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Old 09-14-2002, 11:09 AM   #1
Paula Lydon
Dojo: Aikido Shugenkai
Location: Colorado
Join Date: Jun 2002
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Lightbulb ...just an amusing observation

~~Yesterday I dropped my comb. No big deal. I looked down for it and it had vanished, fell into a black hole! It should have been right there around my feet...and then it came to me. This comb was blue whereas in my mind I was holding the image of my beige comb. Once I made this simple mental adjustment the spot I was staring at coalesced, as if by magic, into my comb.
~~I had to laugh...and wonder: How much of my life is spent looking at the moment through my preconceptions and anticipations. I believe one and all will see the correlation
with training...

~~Paula~~
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Old 09-14-2002, 11:45 AM   #2
Duarh
Join Date: Sep 2001
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i always feel dumb when stuff like this happens to me, both in life and in training. especially in the latter - i always think, duh, it was there ALL THE TIME. . .the beginner's mind is impossible
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Old 09-15-2002, 12:32 AM   #3
PhilJ
 
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This definitely rates up there with the "Where the hell are my glasses?" complaint. Only to realize they are, a) on your own darn head, or b) in your hand.

My teacher told me once that we all look at the world through "stained glasses of experience", that our life and its events mold our perceptions of reality. We expect a blue comb because we've used it for a long time, but we don't see the beige comb. We see someone attacking us, but we really don't see the needy holding out his empty hand.

This, to me, is a much better rationalization than my usual response: DOH!


Phillip Johnson
Enso Aikido Dojo, Burnsville, MN
An Aikido Bukou Dojo
http://www.aikidobukou.com
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Old 09-15-2002, 06:04 AM   #4
ian
 
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For me this is the most important realisation in life - seeing things as they are and not as we hope or expect them to be. Once you do that you can cope with the actual difficulty, and not try and fit the problem into some preordained problem. (i.e. 'true observation' in Buddhism) Also, in aikido, dealing with what uke is actually doing, and not what you hope of expected him to do!

Ian

---understanding aikido is understanding the training method---
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Old 09-15-2002, 08:39 AM   #5
Bruce Baker
Dojo: LBI Aikikai/LBI ,NJ
Location: Barnegaat, NJ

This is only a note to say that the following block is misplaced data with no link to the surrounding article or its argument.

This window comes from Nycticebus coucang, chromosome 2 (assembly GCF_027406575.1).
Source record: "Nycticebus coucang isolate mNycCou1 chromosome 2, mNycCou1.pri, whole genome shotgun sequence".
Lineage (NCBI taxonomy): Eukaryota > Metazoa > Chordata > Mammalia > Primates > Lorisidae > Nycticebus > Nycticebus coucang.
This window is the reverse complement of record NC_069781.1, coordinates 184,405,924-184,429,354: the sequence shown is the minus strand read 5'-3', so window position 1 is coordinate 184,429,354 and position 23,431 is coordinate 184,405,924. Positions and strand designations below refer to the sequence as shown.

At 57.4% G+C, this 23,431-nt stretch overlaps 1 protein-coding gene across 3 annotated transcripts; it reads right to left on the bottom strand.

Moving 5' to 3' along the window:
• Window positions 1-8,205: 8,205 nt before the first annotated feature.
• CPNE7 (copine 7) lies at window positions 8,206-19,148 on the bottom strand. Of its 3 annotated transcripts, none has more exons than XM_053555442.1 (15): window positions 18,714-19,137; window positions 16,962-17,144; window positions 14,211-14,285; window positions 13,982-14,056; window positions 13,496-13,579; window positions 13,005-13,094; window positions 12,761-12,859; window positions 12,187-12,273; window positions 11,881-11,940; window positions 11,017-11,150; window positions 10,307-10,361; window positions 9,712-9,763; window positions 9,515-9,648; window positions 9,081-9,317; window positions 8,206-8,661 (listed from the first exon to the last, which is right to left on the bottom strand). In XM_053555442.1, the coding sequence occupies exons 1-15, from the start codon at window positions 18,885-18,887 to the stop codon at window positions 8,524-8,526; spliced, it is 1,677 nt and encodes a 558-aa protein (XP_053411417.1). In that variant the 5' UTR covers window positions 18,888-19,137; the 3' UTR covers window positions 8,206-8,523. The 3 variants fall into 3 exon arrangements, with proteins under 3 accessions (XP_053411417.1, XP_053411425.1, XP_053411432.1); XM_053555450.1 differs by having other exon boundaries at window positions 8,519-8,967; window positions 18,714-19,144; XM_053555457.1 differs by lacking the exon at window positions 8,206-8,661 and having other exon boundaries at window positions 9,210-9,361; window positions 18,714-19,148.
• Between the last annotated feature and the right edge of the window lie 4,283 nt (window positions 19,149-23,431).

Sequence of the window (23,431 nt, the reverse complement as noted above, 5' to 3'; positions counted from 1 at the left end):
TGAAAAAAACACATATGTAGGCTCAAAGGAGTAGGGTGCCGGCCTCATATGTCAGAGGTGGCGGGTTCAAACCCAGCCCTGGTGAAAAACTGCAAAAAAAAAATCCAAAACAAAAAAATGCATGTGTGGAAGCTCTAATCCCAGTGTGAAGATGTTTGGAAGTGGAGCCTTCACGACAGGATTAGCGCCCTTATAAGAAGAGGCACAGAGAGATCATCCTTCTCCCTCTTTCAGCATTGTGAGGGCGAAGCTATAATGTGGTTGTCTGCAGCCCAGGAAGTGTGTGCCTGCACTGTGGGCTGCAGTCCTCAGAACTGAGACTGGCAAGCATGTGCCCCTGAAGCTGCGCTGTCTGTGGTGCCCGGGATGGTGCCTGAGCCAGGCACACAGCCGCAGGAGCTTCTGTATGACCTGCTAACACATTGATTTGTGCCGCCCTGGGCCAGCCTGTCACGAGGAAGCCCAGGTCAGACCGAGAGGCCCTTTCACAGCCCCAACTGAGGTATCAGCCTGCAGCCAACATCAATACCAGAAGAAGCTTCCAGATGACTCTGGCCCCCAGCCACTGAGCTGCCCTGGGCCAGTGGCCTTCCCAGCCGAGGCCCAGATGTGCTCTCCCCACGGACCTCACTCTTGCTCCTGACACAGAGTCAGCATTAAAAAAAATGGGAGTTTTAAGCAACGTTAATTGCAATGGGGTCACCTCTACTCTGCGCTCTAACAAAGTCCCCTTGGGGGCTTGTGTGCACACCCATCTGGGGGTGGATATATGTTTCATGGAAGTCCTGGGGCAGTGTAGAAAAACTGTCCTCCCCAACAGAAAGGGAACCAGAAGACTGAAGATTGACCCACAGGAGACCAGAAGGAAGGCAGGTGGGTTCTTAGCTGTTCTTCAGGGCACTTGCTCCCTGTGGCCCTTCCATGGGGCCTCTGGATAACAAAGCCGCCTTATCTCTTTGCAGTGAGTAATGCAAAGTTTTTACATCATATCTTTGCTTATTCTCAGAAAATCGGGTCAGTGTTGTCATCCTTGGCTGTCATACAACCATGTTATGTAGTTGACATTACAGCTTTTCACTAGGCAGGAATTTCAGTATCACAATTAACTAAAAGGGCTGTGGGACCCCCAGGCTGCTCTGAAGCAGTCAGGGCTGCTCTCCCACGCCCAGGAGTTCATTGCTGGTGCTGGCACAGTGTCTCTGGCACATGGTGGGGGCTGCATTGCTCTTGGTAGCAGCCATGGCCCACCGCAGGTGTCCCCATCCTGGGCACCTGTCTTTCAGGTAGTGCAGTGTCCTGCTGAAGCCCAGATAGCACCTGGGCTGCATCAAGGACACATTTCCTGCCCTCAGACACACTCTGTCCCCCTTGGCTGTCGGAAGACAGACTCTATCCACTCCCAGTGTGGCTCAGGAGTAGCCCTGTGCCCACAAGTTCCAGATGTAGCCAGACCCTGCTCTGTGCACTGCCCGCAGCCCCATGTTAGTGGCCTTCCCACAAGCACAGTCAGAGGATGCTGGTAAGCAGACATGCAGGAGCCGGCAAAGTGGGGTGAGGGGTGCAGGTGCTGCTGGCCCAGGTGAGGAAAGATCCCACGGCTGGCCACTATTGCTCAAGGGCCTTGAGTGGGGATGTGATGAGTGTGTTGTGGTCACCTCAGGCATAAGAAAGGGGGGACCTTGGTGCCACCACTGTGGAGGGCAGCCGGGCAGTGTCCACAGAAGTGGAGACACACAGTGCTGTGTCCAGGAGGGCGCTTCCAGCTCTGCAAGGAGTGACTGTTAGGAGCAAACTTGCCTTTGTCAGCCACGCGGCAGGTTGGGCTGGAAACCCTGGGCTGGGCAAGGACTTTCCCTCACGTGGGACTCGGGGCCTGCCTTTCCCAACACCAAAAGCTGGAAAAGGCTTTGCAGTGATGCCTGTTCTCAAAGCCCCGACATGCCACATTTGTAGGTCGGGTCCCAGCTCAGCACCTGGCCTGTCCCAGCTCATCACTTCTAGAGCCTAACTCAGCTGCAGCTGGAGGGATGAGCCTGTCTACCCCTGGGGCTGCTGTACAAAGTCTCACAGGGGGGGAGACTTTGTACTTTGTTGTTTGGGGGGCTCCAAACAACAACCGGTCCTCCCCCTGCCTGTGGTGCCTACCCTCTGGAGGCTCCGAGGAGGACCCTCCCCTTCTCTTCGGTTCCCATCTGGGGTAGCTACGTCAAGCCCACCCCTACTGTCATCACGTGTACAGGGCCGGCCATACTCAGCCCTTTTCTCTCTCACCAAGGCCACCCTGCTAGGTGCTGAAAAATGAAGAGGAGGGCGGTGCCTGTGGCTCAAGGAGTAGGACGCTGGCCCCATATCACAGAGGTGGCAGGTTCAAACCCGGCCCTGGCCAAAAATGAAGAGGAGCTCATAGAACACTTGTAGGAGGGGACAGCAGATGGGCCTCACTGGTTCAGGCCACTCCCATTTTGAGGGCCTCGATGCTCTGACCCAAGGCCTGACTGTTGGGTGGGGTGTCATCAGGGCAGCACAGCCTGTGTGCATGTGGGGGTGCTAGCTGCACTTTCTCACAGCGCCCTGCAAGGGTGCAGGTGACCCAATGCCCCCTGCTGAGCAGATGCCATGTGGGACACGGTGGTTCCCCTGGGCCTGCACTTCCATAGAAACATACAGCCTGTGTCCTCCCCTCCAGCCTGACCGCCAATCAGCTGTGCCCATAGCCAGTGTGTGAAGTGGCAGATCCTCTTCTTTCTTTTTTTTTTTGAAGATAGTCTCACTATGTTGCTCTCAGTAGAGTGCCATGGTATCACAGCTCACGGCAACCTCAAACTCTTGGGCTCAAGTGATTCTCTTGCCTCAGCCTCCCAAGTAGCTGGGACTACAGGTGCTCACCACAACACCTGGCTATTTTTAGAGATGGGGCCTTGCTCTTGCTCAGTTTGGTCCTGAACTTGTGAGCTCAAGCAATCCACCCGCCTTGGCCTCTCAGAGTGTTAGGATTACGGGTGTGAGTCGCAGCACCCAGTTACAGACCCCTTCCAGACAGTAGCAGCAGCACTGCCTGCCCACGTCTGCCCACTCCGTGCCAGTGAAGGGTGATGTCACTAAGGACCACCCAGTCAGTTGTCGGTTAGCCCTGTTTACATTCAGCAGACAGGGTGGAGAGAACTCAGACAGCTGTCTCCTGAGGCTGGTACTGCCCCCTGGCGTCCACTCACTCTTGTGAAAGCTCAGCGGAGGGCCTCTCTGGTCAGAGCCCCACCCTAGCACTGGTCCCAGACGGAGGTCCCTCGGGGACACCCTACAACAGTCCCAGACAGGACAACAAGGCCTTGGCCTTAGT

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This rates with sitting out the class to learn more than doing the class.

Often the phrase of doing is not always the correct way of connecting the minds eye to the actual motions that occur during practice. Having someone film your practice is one way of seeing what you do verses what you think you do. Erasing the visual preconceptions of what you think, verses what is right in front of you.

The color of a comb is one way of getting a new vision of what is there, verses thinking what should be there.
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Old 09-15-2002, 09:15 AM   #6
akiy
 
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I remember a teacher of mine who was taking demonstration ukemi from a high ranking shihan during a seminar. After one of the techniques, the shihan talked briefly with her so she was "late" in getting a parner. She turned around from facing the shomen/kamidana and saw a bunch of people doing absolutely nothing like what she had felt from him.

At that point, she realized why he seemed somewhat frustrated at times at people not quite "getting" what he was trying to show. There was a distinct disconnect between what they were seeing and what they were doing...

-- Jun

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Old 09-15-2002, 01:01 PM   #7
Don_Modesto
Dojo: Messores Sensei (Largo, Fl.)
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Quote:
Jun Akiyama (akiy) wrote:
...a high ranking shihan....he seemed somewhat frustrated at times at people not quite "getting" what he was trying to show. There was a distinct disconnect between what they were seeing and what they were doing...
Was the SHIHAN in question a teacher per se or a facilitator of stealing?

Don J. Modesto
St. Petersburg, Florida
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http://www.theaikidodojo.com/
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Old 09-15-2002, 02:54 PM   #8
akiy
 
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Hi Don,

I like the phrase, "facilitator of stealing." The shihan in question, in my mind, is more the latter. I've heard he'd once taught a weekend "beginners seminar" that went over the heads of most beginners.

But, you bring up a good point of how a teacher teaches. Personally, I prefer "facilitators of stealing" myself moreso than the "foot here, hand here" approach. I'm not saying the former is "better," of course -- just that it fits my thinking better and that it tickles my interest more.

-- Jun

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Old 09-18-2002, 11:54 AM   #9
Alfonso
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re: the comb

i think the "blue comb" is really at the heart of my vision of Aikido. Aikido practice to me is a mental adjust to recognize the opponent as a chance to build something fun.. and not an enemy. That switch turns conflict into something else.

hm. I'm going to have to think about his more..
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